Fed’s Powell: In ‘wait-and-see’ stance on Trump policies

File photo: Jerome Powell attends the Federal Reserve Bank of Kansas City's annual Jackson Hole Economic Policy Symposium in Jackson Hole, Wyoming

MORGANTOWN, W.Va. (Reuters) – The impact of the new Trump administration’s effect on the economy remains too uncertain for the U.S. Federal Reserve to react or begin recasting its outlook, Fed Governor Jerome Powell said on Tuesday.

Asked about the collapse of the healthcare bill last week, Powell said that uncertainty about “the scope, the timing and the contents” of President Donald Trump’s policies were making it difficult for Fed policymakers to assess what they might mean.

“It is difficult to incorporate effects from policy when it is so uncertain what the policy may be. So I don’t incorporate any effects for now,” Powell said. “Until things become clearer, it is difficult to assess.”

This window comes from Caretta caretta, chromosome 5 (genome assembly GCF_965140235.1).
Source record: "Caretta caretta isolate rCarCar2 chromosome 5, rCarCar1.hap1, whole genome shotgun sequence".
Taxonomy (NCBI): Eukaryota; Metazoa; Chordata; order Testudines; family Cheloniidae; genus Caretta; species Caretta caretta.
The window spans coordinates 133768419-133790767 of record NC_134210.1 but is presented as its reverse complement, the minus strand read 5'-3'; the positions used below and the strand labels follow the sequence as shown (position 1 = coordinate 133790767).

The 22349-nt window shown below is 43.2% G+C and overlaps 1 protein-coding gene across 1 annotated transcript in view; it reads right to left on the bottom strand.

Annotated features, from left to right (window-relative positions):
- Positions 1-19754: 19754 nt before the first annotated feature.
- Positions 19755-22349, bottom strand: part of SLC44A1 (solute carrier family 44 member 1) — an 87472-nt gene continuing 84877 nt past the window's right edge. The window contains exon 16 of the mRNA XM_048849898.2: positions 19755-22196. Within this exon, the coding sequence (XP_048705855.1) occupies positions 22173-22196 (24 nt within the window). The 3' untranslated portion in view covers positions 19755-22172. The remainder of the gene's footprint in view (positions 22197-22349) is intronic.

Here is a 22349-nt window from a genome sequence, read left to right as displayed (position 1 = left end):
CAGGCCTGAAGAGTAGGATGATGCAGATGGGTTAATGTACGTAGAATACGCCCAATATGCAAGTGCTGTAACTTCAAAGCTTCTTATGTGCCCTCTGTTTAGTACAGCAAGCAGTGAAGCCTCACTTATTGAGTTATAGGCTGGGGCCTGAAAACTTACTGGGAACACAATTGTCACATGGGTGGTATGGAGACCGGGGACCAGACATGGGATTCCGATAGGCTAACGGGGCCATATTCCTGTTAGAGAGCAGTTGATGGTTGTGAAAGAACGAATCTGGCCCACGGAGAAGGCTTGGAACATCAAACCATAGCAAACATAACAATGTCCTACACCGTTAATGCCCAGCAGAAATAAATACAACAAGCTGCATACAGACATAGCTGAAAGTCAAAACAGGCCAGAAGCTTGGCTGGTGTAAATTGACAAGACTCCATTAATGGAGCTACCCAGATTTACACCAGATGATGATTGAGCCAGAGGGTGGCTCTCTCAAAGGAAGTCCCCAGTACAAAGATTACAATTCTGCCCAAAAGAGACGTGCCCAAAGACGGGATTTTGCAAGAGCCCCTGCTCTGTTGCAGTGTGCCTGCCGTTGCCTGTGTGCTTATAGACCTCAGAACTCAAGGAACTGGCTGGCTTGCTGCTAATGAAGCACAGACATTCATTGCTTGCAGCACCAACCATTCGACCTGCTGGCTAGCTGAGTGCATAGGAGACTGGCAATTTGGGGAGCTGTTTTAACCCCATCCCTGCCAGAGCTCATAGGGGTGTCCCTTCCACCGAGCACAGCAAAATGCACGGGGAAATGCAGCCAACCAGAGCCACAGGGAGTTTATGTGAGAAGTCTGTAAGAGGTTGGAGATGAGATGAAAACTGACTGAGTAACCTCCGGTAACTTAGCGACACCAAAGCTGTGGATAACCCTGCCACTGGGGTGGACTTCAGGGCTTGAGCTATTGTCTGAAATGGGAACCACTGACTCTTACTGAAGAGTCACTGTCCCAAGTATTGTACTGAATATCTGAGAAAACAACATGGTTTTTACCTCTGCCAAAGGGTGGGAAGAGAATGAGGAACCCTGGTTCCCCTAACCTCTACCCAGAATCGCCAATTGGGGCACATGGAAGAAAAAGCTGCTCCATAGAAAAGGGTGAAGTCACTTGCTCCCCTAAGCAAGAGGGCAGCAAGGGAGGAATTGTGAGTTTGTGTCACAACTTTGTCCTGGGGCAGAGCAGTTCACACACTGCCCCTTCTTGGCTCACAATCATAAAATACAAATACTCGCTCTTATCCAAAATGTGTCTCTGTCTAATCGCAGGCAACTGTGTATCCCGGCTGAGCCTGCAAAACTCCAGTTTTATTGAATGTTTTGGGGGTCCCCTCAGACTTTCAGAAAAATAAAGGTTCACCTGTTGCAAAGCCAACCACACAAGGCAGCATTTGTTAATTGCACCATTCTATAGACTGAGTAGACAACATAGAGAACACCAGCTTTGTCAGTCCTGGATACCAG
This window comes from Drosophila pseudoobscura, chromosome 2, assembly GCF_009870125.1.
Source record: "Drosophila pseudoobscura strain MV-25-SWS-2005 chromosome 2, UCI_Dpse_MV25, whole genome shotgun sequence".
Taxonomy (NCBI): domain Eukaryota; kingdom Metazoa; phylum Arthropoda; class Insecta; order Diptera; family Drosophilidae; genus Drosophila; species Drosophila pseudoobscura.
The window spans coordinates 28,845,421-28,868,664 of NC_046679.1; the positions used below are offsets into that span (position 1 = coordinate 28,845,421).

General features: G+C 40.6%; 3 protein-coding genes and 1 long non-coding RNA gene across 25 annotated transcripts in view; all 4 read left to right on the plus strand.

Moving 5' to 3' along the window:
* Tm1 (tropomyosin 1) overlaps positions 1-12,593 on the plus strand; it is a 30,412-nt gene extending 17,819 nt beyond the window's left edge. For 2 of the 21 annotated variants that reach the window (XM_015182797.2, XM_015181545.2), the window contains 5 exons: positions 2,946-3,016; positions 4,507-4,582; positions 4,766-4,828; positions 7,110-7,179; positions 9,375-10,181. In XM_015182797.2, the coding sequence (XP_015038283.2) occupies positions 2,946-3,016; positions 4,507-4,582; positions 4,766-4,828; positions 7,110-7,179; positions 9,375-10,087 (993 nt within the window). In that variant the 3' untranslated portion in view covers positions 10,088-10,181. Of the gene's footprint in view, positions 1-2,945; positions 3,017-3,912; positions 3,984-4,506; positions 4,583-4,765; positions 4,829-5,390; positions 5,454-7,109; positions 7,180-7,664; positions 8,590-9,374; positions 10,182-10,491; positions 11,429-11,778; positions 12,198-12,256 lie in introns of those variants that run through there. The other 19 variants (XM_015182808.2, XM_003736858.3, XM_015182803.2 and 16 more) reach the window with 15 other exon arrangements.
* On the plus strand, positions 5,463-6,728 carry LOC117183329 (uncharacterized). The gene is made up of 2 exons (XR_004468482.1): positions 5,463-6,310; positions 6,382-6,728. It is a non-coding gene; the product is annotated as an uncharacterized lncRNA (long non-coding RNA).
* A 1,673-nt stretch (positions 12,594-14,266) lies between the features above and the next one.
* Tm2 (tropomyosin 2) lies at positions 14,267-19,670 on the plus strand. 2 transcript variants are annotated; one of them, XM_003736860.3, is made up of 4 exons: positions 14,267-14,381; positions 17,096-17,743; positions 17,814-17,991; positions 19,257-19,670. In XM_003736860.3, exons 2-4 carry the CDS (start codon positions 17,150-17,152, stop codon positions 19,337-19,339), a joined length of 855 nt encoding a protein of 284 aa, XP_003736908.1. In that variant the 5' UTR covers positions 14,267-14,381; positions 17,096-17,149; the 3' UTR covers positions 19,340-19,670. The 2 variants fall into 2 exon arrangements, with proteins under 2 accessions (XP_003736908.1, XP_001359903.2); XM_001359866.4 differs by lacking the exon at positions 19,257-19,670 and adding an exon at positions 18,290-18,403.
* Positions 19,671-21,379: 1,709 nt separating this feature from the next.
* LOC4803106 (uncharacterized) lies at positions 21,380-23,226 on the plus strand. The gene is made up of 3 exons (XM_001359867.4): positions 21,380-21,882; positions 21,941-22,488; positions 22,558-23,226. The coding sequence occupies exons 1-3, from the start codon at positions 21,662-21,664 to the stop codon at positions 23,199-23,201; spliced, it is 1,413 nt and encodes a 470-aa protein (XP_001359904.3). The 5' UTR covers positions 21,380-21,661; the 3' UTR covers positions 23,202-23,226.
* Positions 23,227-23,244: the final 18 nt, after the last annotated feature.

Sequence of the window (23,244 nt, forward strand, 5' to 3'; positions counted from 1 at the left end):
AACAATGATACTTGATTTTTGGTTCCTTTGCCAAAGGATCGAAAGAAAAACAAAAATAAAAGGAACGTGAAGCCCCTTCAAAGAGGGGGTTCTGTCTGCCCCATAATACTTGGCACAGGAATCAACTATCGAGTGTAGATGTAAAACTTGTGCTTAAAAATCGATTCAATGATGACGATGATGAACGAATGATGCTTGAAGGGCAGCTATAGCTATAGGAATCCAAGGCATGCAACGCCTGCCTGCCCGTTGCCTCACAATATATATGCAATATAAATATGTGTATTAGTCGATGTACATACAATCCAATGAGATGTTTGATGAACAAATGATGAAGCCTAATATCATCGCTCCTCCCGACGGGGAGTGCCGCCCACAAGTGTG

Since Trump’s election, Fed officials have debated how his campaign promises may change an economy many policymakers feel is on a sturdy course.

Depending on how those policies are designed and when and if they are approved, the programs Trump promised during the campaign – tax cuts, massive infrastructure spending, tough trade rules, tighter limits on immigration – could boost growth, lead to higher inflation, or throw the global economy into a trade war.

The collapse of the healthcare overhaul effort on Friday has, if anything, made the U.S. central bank’s job harder as it tries to tease out what set of policies may make it through Congress.

“We are just going to have to wait and see,” Powell said in remarks to reporters after a speech at West Virginia University in Morgantown.

Overall, Powell said he felt the economy was on a solid path that warranted continued interest rate increases this year. The Fed raised rates in March, and a majority of the central bank’s policymakers foresee at least two more increases this year.

“It is appropriate we stay on this path to gradually raise interest rates,” Powell said. “March was a good time. … There will be scope for more.”

(Reporting by Howard Schneider; Editing by Leslie Adler and Jonathan Oatis)